Faith plays a large role in human life. From not knowing where we came from to not knowing exactly what happens after we die, people rely on religion and faith to help guide them through life.
But not all of us believe in an afterlife or a higher being. Some of us believe this is it, the life you get it the only one you have and what happens when you die is both irrelevant and not a big deal. Being an American means being able to believe whatever you want to believe — or not believe. However if you’re trying to get a job with the Indianapolis Colts, you might want to leave your lack of faith off your resume, as it could be the difference between you getting a job and not getting one.
Colts G.M. Ryan Grigson spoke recently about what he looks for in a potential employee for the Indianapolis Colts and he outlined a very specific, albeit cliched, list of pre-requisites. According to interim head coach Bruce Arians, Grigson is very specific when it comes to what he looks for in players, and it goes beyond God-given skills.
“A high quality person who has passion for football and cares about faith, family and football.” Arians said of Grigson’s requirements in a player.
But as Mike Florio, a noted Christian, of ProFootballTalk points out, why is faith a relevant job requirement. Does this mean if a head coaching candidate or a star running back comes through and they don’t believe in God — or your God– that they’re some unqualified for the gig?
Having faith is one thing. Having faith be a determining factor when making a hire, no matter if it’s cashier, a running back or the president, is just wrong. That’s like saying the color of your skin still matters, or how long your hair is.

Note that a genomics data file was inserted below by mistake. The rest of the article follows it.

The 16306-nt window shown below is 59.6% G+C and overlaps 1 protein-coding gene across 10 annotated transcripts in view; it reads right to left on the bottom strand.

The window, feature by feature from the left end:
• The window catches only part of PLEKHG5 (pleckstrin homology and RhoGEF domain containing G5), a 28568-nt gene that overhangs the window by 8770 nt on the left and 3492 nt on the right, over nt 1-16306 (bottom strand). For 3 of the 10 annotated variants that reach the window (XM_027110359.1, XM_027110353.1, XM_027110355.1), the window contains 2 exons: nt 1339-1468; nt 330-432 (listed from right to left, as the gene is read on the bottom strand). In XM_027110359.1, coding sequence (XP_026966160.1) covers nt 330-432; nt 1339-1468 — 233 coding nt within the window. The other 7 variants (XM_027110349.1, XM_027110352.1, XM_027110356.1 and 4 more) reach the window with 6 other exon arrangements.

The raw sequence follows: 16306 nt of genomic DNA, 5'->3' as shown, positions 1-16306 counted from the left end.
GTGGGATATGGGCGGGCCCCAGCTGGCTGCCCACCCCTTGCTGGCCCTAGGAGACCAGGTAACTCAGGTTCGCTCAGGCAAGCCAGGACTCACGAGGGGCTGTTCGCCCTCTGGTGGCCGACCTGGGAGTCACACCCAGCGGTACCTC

Clay Matthews, eat your heart out because those lovely lady locks are going to keep you out of work.
Florio may have been reading into the quote bit much, as every athlete thanks God before their mothers — you know the person that actually went through pain to bring you here. But as the times are changing and the world we live in is starting to become a more accepting place, the question Florio raises is a relevant one.
It’s not wrong to have strong faith in whatever you believe in. I’m like George Carlin, I pray to the sun and Joe Pecsi because the odds of getting my prayers answered are still 50/50 but I can see my Gods. But seeing and believing have historically been two different things, and that’s fine. Just don’t bring it into the work place where discrimination can occur.
The NFL is on the lookout for this kind of potential discrimination, stating in the latest CBA that it’s against league policy to not hire someone based on sexual orintation, race or religion.
Section 1. No Discrimination: There will be no discrimination in any form against any player by the Management Council, any Club or by the NFLPA because of race, religion, national origin, sexual orientation, or activity or lack of activity on behalf of the NFLPA.
-NFL CBA, Article 49, Section 1
The NFL is adaptable, it has to be, it’s a business above anything else. But are the people within the sport as loose with the morals, so to speak. Already we’ve had clashing over the idea of two people of the same sex getting it on, with Chris Kluwe of the Minnesota Vikings going as far as posing in a gay magazine to show it’s not a big deal to be straight and supports gays. At the same time, Matt Birk of the Baltimore Ravens has clashed with what his teammates think and has come out against gay marriage for the sake of his children.
It always comes back to the children.
But that right there is a hot button issue that proves the NFL is divided from within on major world topics. It’s only a matter of time before we have a gay athlete who actually comes out while still playing. It’s also a matter of time before an atheist comes out as well. If you honestly believe everyone man in the NFL is a God fearing womanizer, think again.
The only question now is, does coming out as gay or atheist mean jobs will disappear? In the same breath as the misconception that every man in the NFL is a man of faith, the Colts aren’t the only team who value a player’s love of God over his ability on the field.